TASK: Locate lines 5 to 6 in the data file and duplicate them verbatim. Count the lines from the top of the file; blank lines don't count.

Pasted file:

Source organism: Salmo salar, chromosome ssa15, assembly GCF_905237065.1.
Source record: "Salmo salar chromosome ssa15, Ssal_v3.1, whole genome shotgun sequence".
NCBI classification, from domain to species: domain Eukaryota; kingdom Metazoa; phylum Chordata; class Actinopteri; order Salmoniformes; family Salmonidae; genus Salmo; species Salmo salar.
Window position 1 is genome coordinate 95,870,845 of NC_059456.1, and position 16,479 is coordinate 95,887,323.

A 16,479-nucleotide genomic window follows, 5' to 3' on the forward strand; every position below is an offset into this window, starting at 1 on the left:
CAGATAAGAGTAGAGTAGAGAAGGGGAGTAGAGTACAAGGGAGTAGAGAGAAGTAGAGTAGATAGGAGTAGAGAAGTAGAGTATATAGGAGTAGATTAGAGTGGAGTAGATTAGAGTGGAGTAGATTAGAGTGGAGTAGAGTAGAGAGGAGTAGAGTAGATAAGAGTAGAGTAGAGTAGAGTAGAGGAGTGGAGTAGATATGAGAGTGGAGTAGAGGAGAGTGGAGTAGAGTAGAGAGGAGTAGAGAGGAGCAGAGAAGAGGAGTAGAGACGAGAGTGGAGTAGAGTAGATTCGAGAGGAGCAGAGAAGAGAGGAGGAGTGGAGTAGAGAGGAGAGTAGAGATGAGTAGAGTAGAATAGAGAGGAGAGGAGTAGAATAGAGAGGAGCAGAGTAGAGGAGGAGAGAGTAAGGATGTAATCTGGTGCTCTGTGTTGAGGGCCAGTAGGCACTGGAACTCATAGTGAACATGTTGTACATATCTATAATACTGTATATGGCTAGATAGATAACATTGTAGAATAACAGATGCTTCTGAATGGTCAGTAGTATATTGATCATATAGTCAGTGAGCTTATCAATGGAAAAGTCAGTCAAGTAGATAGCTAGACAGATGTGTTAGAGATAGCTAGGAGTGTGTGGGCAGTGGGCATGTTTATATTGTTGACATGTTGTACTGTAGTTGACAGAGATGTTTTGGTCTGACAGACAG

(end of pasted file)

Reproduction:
A 16,479-nucleotide genomic window follows, 5' to 3' on the forward strand; every position below is an offset into this window, starting at 1 on the left:
CAGATAAGAGTAGAGTAGAGAAGGGGAGTAGAGTACAAGGGAGTAGAGAGAAGTAGAGTAGATAGGAGTAGAGAAGTAGAGTATATAGGAGTAGATTAGAGTGGAGTAGATTAGAGTGGAGTAGATTAGAGTGGAGTAGAGTAGAGAGGAGTAGAGTAGATAAGAGTAGAGTAGAGTAGAGTAGAGGAGTGGAGTAGATATGAGAGTGGAGTAGAGGAGAGTGGAGTAGAGTAGAGAGGAGTAGAGAGGAGCAGAGAAGAGGAGTAGAGACGAGAGTGGAGTAGAGTAGATTCGAGAGGAGCAGAGAAGAGAGGAGGAGTGGAGTAGAGAGGAGAGTAGAGATGAGTAGAGTAGAATAGAGAGGAGAGGAGTAGAATAGAGAGGAGCAGAGTAGAGGAGGAGAGAGTAAGGATGTAATCTGGTGCTCTGTGTTGAGGGCCAGTAGGCACTGGAACTCATAGTGAACATGTTGTACATATCTATAATACTGTATATGGCTAGATAGATAACATTGTAGAATAACAGATGCTTCTGAATGGTCAGTAGTATATTGATCATATAGTCAGTGAGCTTATCAATGGAAAAGTCAGTCAAGTAGATAGCTAGACAGATGTGTTAGAGATAGCTAGGAGTGTGTGGGCAGTGGGCATGTTTATATTGTTGACATGTTGTACTGTAGTTGACAGAGATGTTTTGGTCTGACAGACAG